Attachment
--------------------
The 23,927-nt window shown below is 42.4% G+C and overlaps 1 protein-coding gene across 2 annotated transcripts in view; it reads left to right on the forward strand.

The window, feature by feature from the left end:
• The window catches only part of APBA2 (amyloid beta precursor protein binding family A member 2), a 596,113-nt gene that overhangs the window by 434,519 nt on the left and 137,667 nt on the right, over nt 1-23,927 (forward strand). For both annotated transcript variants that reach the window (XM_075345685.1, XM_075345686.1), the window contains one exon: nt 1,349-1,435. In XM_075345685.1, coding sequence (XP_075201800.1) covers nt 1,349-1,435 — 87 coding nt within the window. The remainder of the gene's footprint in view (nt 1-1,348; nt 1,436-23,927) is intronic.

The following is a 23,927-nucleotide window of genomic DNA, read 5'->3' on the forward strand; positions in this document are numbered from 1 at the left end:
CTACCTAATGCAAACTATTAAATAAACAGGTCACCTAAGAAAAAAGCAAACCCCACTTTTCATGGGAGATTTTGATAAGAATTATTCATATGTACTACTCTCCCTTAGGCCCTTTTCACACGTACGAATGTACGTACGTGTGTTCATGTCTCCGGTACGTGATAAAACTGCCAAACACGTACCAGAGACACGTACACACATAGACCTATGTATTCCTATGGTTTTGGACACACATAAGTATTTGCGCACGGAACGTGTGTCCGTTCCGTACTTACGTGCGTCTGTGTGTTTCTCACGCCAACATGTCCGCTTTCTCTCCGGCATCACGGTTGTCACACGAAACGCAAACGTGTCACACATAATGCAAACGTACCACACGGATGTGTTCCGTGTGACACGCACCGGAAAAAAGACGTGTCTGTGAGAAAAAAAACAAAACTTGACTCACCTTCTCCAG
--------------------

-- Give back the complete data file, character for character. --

The 23,927-nt window shown below is 42.4% G+C and overlaps 1 protein-coding gene across 2 annotated transcripts in view; it reads left to right on the forward strand.

The window, feature by feature from the left end:
• The window catches only part of APBA2 (amyloid beta precursor protein binding family A member 2), a 596,113-nt gene that overhangs the window by 434,519 nt on the left and 137,667 nt on the right, over nt 1-23,927 (forward strand). For both annotated transcript variants that reach the window (XM_075345685.1, XM_075345686.1), the window contains one exon: nt 1,349-1,435. In XM_075345685.1, coding sequence (XP_075201800.1) covers nt 1,349-1,435 — 87 coding nt within the window. The remainder of the gene's footprint in view (nt 1-1,348; nt 1,436-23,927) is intronic.

The following is a 23,927-nucleotide window of genomic DNA, read 5'->3' on the forward strand; positions in this document are numbered from 1 at the left end:
CTACCTAATGCAAACTATTAAATAAACAGGTCACCTAAGAAAAAAGCAAACCCCACTTTTCATGGGAGATTTTGATAAGAATTATTCATATGTACTACTCTCCCTTAGGCCCTTTTCACACGTACGAATGTACGTACGTGTGTTCATGTCTCCGGTACGTGATAAAACTGCCAAACACGTACCAGAGACACGTACACACATAGACCTATGTATTCCTATGGTTTTGGACACACATAAGTATTTGCGCACGGAACGTGTGTCCGTTCCGTACTTACGTGCGTCTGTGTGTTTCTCACGCCAACATGTCCGCTTTCTCTCCGGCATCACGGTTGTCACACGAAACGCAAACGTGTCACACATAATGCAAACGTACCACACGGATGTGTTCCGTGTGACACGCACCGGAAAAAAGACGTGTCTGTGAGAAAAAAAACAAAACTTGACTCACCTTCTCCAG